The various techniques that have been used to achieve endosomal escape that are described in this review are different from each other in numerous respects. Some individual methodological approaches may have advantages over others but some may prove impractical in clinical use. The challenge for scientists in exploiting the endosomal escape mechanisms described here is to find practical solutions that combine the positive properties of a particular method whilst eliminating any negative characteristic that could compromise their clinical utility. An optimal antibody-based tumor targeted drug system with a cytosolic mode of action should ideally possess the following characteristics (1) low or zero immunogenicity; (2) minimized non-specific off-target effects; (3) efficient penetration of the drug into the major target tissue but with a concomitantly sufficient distribution in the patient’s body to seek out occult metastases; (4) a highly specific, sufficient and homogeneous expression of the target receptor molecule on target tumor cells; (5) high affinity binding of the antibody to the target receptor; (6) efficient internalization of receptor bound drug and (7) highly efficient endosomal escape of the pharmacologically active substance into the cytosol of the target cell. When considering the various endosomal escape methods discussed in this review in order to improve drug delivery it is important not only to compare outcomes with respect to augmentation of endosomal escape but also to take into account the influence of the method employed on all the other seven variables mentioned above.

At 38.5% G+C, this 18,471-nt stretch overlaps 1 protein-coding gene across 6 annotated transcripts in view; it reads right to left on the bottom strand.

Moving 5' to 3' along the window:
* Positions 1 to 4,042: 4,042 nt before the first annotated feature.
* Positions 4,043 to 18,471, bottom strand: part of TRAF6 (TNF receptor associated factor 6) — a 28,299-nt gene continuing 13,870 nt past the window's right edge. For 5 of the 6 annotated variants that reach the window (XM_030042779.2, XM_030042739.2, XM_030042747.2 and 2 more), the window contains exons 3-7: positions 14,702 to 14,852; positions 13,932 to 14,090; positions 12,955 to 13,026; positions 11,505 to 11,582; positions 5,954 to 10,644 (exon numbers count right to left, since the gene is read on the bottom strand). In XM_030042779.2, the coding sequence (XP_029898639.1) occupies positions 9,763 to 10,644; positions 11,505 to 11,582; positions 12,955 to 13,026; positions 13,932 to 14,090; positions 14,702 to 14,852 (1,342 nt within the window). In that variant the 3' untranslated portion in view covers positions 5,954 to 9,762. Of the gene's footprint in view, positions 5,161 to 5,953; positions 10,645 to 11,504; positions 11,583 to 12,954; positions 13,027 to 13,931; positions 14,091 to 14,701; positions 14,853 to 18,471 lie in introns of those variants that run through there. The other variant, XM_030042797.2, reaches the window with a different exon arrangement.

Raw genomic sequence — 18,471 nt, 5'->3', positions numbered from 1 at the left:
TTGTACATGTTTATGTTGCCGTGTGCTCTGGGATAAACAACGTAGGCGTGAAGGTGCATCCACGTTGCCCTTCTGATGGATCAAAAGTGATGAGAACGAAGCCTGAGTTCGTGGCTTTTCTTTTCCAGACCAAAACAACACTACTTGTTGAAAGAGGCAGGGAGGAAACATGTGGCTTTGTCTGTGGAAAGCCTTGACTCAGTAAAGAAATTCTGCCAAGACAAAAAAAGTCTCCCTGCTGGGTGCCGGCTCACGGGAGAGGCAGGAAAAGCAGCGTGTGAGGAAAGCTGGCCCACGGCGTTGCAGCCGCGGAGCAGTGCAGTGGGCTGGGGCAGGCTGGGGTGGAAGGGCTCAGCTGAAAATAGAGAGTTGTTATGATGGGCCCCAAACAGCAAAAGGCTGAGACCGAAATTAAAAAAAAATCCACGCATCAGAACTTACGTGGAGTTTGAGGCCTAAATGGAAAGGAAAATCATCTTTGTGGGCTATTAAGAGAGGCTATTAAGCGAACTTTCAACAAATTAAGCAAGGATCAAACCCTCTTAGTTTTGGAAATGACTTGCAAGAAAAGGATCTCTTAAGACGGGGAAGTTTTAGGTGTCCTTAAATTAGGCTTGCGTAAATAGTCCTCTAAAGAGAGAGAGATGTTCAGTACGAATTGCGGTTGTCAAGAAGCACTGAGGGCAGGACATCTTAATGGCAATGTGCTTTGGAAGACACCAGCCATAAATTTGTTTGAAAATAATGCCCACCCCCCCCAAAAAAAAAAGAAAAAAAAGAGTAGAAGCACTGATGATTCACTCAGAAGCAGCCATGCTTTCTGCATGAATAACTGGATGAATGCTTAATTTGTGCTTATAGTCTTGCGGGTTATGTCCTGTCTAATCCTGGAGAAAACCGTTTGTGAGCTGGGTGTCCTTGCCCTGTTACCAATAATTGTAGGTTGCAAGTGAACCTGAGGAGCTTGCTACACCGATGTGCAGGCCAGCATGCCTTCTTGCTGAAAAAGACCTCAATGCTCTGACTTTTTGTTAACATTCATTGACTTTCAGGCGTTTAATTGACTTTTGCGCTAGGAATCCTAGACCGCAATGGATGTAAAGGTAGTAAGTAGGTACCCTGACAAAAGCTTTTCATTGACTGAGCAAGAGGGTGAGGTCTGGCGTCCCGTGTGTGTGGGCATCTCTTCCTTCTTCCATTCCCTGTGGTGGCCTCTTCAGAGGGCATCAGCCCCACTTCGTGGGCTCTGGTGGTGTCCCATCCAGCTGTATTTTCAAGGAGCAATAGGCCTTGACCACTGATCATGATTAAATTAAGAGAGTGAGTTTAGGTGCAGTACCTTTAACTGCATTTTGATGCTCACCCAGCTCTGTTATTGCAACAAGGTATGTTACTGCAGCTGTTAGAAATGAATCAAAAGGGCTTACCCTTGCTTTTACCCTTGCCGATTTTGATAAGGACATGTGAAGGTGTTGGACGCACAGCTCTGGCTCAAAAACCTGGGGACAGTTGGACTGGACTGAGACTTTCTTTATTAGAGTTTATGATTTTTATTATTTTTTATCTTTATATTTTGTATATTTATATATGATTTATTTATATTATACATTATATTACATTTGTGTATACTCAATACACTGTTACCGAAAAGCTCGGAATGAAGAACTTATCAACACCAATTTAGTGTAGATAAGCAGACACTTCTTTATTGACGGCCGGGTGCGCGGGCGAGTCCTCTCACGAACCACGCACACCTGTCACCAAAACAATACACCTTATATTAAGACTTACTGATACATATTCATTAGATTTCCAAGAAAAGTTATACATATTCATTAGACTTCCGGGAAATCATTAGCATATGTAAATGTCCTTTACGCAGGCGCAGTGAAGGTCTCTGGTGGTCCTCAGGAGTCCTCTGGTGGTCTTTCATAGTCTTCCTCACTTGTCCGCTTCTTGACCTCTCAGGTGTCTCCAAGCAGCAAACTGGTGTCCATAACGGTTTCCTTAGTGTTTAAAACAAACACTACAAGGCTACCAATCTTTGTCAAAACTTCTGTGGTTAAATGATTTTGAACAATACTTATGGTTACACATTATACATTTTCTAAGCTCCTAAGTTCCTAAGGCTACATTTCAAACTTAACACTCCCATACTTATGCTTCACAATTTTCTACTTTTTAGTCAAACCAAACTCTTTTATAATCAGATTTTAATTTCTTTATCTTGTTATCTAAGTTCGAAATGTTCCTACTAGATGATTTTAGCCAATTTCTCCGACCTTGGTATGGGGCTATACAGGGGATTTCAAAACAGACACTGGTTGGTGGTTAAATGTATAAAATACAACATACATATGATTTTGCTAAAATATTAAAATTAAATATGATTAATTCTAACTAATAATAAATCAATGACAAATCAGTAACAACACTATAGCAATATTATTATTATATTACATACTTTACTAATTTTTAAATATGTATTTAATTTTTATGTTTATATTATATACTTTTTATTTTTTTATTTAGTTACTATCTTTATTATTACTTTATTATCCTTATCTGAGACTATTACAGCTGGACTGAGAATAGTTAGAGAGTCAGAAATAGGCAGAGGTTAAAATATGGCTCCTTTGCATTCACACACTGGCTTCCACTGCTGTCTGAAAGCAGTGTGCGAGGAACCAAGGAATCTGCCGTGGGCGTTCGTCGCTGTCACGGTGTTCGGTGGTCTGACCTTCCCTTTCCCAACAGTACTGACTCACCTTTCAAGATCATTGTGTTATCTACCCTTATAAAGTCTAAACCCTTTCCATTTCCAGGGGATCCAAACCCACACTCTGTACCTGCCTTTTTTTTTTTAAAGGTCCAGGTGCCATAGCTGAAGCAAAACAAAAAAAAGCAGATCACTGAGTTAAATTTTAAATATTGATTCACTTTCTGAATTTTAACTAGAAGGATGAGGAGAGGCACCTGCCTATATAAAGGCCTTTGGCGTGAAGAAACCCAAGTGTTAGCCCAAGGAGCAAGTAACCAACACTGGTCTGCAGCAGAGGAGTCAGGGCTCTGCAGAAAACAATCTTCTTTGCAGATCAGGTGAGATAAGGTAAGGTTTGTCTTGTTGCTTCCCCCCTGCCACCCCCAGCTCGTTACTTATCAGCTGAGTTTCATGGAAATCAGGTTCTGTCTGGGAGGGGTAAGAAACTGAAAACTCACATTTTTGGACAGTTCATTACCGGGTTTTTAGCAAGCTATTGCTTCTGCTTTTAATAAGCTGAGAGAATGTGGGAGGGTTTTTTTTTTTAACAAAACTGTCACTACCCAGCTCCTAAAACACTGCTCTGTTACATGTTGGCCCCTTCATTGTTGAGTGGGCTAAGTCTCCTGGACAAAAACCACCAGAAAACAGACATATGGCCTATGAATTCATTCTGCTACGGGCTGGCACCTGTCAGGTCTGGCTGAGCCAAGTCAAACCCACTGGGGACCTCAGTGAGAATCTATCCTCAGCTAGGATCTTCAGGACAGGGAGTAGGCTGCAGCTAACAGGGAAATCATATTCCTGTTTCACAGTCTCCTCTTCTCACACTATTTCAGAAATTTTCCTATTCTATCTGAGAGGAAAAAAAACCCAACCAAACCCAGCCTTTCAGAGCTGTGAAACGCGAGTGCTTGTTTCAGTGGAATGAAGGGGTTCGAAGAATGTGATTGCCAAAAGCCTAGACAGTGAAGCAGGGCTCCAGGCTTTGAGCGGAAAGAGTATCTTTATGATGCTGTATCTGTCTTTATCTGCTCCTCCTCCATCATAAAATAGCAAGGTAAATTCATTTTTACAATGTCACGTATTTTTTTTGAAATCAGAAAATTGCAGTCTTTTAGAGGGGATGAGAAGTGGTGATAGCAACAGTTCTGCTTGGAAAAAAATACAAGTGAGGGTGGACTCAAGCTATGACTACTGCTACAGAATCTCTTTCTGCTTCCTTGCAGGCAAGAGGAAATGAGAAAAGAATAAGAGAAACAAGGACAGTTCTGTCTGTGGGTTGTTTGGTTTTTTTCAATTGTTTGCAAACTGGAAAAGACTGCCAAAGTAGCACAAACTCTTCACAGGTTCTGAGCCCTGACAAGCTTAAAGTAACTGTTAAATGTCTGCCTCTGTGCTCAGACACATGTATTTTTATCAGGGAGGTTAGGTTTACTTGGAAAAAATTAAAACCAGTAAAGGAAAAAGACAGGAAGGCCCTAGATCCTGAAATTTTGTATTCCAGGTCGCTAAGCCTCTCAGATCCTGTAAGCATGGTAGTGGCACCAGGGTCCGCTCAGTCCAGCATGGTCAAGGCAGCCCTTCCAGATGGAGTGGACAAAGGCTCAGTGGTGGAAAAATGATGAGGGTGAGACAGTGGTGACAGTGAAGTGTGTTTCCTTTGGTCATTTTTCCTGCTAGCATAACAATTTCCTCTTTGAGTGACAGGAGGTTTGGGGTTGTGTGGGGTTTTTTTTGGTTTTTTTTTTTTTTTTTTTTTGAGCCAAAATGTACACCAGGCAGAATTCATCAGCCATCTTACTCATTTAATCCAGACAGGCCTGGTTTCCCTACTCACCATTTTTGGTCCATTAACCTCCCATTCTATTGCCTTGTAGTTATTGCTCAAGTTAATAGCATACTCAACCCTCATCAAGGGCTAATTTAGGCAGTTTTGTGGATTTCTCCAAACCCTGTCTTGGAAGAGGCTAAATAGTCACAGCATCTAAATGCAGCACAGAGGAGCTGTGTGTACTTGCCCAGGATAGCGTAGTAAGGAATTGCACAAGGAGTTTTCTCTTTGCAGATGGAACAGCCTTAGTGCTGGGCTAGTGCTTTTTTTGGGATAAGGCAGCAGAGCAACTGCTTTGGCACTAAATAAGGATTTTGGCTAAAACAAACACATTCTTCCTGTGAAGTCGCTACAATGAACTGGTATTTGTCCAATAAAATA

Immunogenicity is one of the major problems linked to protein-based drugs [131]. Thus, small molecule drugs used to rupture the endosomal limiting membrane as described in physicochemical methods and for leakage-inducing molecules are in one respect more favorable than molecular ferries based on viral proteins and non-human cell penetrating peptides that possess an inherent immunogenicity when presented to the human immune system. In their favor, viral systems are highly specific for their target cell whereas cell penetrating peptides and other small molecules lack target selectivity [132]. To overcome this problem, a number of strategies have been developed in recent years. For CPP-based drug delivery systems, specificity can be gained through various tumor-dependent stimuli-responsive mechanisms [132] or direct fusion of the CPP to the targeted toxin together with the inclusion of cleavable peptides to ensure endosomal activation and cytosolic trapping once internalized by the target cancer cell [46]. For leakage inducing systems, other solutions have been sought and found. For instance, a saponin was identified that specifically integrates into endosomes and thus retains the specificity of the targeted toxin, which only reaches the endosomes of tumor cells [103]. In case of physicochemical techniques, PCI itself has specificity for the tumor tissue. This is achieved by retention of the photosensitizer in tumor tissue and the local administration of light to the tumor area [108]. It is difficult to predict which of the different technologies will win the race and to what degree differing methods may even be combined to achieve the desired pharmacological clinical advantage for treatment. However, avoiding immunogenicity and retaining tumor specificity are the most important objectives and any endosomal disruption approach that seriously diminishes these two important characteristics is likely to be of little value. CPPs are per se non-specific and immunogenic and therefore the cards may be stacked against the use of this method in favor of other alternatives. However, new developments can turn the tables as exemplified by a recent publication from Xia et al. who describe activatable CPP-conjugated nanoparticles with an enhanced permeability for site-specific targeting delivery of an anticancer drug [133].